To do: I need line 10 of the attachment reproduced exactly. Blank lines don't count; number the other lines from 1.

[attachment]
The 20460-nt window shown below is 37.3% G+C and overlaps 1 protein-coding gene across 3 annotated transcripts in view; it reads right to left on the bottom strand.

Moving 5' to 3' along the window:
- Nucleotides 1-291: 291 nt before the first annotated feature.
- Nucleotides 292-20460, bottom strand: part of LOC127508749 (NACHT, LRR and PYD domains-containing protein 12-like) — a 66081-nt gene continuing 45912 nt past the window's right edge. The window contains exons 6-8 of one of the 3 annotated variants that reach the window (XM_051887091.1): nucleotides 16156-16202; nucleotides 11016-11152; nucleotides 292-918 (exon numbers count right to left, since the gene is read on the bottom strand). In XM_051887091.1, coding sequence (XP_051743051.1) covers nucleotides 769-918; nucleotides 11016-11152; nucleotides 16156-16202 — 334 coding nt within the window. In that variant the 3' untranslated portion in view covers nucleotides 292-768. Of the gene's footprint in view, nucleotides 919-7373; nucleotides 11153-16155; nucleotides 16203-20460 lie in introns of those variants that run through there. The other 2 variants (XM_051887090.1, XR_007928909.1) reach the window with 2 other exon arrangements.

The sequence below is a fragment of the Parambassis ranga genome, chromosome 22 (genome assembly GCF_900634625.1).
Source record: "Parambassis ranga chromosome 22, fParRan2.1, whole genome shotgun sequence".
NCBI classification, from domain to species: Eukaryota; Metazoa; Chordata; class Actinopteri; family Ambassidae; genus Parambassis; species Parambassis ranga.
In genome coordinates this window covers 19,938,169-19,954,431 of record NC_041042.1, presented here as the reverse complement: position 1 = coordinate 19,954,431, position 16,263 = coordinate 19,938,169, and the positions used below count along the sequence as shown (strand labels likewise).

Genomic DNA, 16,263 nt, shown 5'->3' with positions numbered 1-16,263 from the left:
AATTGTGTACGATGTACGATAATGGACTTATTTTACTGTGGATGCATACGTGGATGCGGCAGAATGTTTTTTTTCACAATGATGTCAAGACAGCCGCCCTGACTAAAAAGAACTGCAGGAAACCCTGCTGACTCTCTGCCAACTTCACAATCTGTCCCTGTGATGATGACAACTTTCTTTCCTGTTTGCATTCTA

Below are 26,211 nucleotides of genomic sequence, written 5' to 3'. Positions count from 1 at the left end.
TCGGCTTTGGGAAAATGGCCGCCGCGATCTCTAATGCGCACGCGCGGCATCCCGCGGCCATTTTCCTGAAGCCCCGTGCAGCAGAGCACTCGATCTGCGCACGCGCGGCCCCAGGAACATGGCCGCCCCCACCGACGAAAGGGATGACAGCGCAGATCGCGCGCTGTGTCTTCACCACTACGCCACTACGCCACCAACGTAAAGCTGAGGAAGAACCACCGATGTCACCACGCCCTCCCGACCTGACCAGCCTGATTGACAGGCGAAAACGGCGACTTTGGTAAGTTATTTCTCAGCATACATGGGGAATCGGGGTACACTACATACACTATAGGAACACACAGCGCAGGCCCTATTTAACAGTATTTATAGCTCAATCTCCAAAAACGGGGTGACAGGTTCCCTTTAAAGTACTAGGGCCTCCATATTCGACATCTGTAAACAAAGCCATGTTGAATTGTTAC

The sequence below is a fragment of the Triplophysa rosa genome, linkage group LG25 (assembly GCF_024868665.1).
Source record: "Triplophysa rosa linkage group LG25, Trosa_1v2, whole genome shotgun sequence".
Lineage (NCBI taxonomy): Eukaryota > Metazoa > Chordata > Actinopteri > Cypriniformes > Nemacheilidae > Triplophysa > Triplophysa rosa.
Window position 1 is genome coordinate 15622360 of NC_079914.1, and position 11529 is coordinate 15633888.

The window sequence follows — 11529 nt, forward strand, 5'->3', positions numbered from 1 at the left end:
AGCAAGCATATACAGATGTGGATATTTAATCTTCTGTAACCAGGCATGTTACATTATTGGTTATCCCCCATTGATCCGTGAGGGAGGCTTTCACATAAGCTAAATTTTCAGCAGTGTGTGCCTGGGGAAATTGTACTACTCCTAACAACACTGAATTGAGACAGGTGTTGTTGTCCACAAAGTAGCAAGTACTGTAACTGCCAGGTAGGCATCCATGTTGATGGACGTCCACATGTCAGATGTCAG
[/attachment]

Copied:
AATTGTGTACGATGTACGATAATGGACTTATTTTACTGTGGATGCATACGTGGATGCGGCAGAATGTTTTTTTTCACAATGATGTCAAGACAGCCGCCCTGACTAAAAAGAACTGCAGGAAACCCTGCTGACTCTCTGCCAACTTCACAATCTGTCCCTGTGATGATGACAACTTTCTTTCCTGTTTGCATTCTA